Loopstick antennas in AM radios are terribly inefficient, but resonant, so they work.

      Public relations people are excellent at playing ‘telephone’ with researchers, and turning around to explain (in their own words) to the public how some piece of research is going to revolutionize something or other…. after further funding. The popular press reinterprets it and publishes it in their own words… so it goes.

  1. There are lithium niobate rectangles about 0.9 inch long on sale on ebay. 3 for $33. Perhaps they could be tested with a higher frequency, like HF radio.
    Hey, I’m no physicist. But my quartz crystals are not at all efficient in coupling their resonance to the far field. It’s confusing to me that these would be.

    1. I admit the same without doing more homework. So what if things move slow in the antenna? Seems the speed of light outside the antenna has to somehow be matched to too. It’s a rather extraordinary claim, and if it’s just the speed in the media, it could have been duplicated long ago by a tiny phased array driven by a tapped delay line…
      Some of the verbiage sounds like someone thinks there’s a way to cheat Maxwell’s equations. Of course, ridiculous errors are par for the course in all science reporting, due to some editor who doesn’t really understand himself dumbing what he thinks down to what he thinks the audience will understand = better at communicating, but wrong. Or the other case of maximizing grant income possibilities via “press release science”. Could be neither as well – this might actually work – needs homework.

    2. Your quartz crystals are not efficient radiators for two reasons:
      1) They are shielded.
      2) They are configured as thin wafers, thus the distance between the electrodes is very small.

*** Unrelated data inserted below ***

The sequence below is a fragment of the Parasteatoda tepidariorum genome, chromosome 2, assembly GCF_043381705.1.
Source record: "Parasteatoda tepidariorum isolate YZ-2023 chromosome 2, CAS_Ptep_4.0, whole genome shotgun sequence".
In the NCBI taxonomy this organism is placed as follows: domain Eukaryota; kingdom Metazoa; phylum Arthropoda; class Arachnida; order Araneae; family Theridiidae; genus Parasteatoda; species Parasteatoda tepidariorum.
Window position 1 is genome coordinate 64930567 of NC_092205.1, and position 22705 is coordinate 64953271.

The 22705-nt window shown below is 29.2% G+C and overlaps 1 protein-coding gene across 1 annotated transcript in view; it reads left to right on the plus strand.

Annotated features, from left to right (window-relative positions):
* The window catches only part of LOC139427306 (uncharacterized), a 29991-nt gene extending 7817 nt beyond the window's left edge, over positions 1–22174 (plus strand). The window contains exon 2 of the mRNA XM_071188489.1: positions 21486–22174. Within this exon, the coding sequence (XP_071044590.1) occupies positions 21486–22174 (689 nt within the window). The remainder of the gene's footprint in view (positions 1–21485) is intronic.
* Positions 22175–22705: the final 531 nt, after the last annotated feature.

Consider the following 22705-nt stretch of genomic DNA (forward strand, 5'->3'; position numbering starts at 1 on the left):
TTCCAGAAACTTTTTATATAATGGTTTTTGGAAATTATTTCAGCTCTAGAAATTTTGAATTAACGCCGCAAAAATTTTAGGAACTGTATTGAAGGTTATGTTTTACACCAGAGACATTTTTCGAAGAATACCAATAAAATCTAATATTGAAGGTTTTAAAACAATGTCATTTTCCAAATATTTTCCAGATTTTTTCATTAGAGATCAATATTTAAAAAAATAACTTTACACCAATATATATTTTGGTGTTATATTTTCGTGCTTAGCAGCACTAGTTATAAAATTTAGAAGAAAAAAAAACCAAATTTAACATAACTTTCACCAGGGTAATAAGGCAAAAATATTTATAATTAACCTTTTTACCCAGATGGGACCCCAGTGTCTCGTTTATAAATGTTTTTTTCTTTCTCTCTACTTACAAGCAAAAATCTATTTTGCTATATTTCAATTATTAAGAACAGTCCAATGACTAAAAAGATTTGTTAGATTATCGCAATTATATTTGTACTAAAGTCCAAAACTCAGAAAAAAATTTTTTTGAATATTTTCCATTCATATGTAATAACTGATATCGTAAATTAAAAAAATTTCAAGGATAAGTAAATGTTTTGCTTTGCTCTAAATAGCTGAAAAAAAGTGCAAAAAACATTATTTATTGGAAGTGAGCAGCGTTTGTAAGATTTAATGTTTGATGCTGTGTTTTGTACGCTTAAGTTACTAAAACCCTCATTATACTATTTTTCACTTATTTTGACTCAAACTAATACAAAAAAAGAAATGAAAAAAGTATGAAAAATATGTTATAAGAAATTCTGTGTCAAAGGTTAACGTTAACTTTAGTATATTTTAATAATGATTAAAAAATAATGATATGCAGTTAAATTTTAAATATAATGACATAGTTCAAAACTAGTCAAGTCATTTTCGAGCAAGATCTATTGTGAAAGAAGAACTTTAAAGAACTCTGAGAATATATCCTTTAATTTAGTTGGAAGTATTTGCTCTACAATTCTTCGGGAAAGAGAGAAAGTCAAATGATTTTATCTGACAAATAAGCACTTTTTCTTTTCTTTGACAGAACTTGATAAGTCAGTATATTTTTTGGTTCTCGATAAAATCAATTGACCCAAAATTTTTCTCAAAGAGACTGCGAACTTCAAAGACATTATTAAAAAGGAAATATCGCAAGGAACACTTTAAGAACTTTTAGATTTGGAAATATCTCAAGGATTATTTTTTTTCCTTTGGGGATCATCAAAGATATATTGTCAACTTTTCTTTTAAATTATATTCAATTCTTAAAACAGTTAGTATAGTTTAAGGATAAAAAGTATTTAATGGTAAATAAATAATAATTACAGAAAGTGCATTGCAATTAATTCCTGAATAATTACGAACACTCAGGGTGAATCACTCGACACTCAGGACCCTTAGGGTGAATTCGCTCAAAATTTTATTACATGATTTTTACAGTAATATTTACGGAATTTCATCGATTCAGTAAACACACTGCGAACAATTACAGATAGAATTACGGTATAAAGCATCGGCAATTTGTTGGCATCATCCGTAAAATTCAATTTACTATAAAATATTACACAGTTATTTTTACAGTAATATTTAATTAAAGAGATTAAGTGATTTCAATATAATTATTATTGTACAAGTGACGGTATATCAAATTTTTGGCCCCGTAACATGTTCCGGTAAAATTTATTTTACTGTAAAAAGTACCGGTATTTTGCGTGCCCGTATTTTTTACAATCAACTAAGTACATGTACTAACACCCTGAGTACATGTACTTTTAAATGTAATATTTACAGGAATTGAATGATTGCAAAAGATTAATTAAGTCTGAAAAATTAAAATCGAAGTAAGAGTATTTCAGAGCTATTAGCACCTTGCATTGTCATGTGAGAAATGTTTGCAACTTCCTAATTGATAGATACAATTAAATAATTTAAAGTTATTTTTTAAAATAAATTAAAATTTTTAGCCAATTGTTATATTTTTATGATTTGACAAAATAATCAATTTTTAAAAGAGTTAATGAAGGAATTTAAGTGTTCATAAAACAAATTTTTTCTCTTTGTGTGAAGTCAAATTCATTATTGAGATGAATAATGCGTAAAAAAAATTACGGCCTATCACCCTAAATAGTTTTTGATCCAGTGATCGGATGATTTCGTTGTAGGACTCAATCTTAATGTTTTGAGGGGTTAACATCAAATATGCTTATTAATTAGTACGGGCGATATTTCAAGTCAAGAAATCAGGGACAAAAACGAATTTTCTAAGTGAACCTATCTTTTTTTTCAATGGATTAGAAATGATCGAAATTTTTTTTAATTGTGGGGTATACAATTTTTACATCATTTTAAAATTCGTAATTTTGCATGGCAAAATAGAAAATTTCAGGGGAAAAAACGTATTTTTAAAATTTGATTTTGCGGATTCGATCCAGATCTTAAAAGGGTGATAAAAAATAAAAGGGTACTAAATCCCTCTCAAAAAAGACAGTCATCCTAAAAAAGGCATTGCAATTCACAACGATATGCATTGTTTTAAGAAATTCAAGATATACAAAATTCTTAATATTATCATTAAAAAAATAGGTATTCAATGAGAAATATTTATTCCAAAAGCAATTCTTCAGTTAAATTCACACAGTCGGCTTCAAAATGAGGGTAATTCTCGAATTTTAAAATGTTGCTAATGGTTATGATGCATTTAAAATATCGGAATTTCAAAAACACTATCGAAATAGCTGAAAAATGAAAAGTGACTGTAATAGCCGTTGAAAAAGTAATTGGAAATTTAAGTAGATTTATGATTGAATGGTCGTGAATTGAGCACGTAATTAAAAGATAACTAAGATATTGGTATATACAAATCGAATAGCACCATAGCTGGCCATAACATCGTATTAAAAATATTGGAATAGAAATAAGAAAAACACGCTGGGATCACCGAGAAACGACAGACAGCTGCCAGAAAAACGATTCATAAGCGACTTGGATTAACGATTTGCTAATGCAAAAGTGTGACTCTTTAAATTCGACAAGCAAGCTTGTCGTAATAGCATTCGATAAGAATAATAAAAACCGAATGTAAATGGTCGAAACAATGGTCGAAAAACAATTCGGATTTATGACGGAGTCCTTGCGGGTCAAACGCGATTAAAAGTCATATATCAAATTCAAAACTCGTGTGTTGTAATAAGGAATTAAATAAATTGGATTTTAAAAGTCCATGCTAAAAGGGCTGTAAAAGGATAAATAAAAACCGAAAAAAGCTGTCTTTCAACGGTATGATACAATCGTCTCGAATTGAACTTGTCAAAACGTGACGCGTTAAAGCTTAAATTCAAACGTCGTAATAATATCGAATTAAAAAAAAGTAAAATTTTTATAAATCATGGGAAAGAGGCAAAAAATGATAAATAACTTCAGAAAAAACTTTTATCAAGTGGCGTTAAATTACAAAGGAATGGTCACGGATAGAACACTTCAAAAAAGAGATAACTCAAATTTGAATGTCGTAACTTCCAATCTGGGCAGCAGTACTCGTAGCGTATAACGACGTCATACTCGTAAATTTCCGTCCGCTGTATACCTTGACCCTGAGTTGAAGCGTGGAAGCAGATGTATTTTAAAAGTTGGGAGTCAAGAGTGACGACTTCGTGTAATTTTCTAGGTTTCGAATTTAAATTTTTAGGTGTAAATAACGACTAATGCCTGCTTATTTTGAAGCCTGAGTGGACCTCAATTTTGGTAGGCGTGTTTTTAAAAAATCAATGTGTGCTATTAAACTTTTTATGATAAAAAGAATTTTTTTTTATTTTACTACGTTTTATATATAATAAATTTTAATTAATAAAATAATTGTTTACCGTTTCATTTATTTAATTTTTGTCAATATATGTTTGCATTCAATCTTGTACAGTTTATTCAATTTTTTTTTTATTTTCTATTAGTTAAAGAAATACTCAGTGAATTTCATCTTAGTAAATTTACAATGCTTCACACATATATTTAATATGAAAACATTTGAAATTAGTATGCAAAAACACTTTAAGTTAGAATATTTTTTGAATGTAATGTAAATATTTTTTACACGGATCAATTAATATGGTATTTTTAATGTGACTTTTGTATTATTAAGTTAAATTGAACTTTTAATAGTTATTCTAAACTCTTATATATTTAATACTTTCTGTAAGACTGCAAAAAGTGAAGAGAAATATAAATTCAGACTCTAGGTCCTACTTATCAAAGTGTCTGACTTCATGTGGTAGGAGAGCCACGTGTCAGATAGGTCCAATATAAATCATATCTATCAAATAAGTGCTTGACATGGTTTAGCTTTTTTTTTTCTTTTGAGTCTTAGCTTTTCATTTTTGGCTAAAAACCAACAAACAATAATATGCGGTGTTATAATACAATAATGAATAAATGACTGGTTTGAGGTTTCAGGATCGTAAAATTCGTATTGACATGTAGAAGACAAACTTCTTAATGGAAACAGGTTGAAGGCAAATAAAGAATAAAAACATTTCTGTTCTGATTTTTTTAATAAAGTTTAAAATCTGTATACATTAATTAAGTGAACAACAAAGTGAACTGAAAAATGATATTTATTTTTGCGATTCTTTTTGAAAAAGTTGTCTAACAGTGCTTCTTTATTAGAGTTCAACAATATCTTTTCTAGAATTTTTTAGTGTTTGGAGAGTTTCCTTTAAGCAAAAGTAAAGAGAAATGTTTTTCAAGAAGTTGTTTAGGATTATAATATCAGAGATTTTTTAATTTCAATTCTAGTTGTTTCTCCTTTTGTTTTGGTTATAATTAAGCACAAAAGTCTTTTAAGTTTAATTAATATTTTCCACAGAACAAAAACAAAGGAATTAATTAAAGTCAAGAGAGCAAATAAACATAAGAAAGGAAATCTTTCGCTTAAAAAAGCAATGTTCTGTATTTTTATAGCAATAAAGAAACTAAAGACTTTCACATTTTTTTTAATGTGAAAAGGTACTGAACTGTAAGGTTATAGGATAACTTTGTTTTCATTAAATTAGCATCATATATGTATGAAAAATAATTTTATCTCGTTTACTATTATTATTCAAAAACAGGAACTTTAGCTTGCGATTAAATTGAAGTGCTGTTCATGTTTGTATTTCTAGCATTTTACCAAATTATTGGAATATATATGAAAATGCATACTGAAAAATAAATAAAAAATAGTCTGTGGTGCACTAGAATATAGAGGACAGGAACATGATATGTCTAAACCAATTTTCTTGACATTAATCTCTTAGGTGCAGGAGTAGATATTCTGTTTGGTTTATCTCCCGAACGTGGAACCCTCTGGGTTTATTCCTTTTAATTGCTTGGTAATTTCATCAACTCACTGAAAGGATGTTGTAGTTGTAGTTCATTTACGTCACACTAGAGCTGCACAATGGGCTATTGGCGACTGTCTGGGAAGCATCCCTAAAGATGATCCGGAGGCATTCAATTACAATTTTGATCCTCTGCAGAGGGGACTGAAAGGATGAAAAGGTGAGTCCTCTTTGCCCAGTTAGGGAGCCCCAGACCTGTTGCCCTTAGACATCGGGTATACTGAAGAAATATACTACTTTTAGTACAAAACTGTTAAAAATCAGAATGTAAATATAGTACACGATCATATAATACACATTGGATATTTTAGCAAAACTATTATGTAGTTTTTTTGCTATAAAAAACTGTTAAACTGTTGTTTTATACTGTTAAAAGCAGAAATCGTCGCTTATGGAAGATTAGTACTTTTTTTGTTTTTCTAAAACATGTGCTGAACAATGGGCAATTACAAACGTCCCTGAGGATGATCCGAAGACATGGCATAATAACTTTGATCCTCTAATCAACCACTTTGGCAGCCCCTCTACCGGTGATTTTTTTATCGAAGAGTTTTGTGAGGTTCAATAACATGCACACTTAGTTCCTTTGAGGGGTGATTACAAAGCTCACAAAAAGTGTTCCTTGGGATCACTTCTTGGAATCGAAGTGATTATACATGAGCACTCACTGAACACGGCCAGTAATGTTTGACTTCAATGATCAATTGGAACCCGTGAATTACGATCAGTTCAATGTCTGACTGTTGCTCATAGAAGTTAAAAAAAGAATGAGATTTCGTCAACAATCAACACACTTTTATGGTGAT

1. Sid,

        Yes, the crystals in my modern ham radio are that way. But vintage ham crystals were mounted in phenolic cases, and hams regularly modified their crystals before there were stable VFOs available to them. It was not unusual for a ham to file a crystal in order to move its frequency, and to do all sorts of fooling around with overtones. And of course the old crystals were thicker. You can still find them at ham flea markets.

        I’m really dubious about this – the fact that someone can receive a signal a few feet away doesn’t make them _good_ antennas, or indeed any better than a coil of wire.

          1. I’m still wondering why a century of empiricists working on antennas would not have come up with this. Perhaps later on they will publish better figures and perhaps demonstrate a successful antenna before others.

          2. I suppose the empiricists who you are thinking of have restricted their investigations to various configurations of copper wire. Allowing for exotic materials, Magnetoelectric antennas, and/or piezoelectric antennas (with sizes as small as one-thousandth of a wavelength in air) demonstrate 1–2 orders of magnitude miniaturization over state-of-the-art compact [copper wire] antennas without performance degradation. Read about ME antennas here: https://www.nature.com/articles/s41467-017-00343-8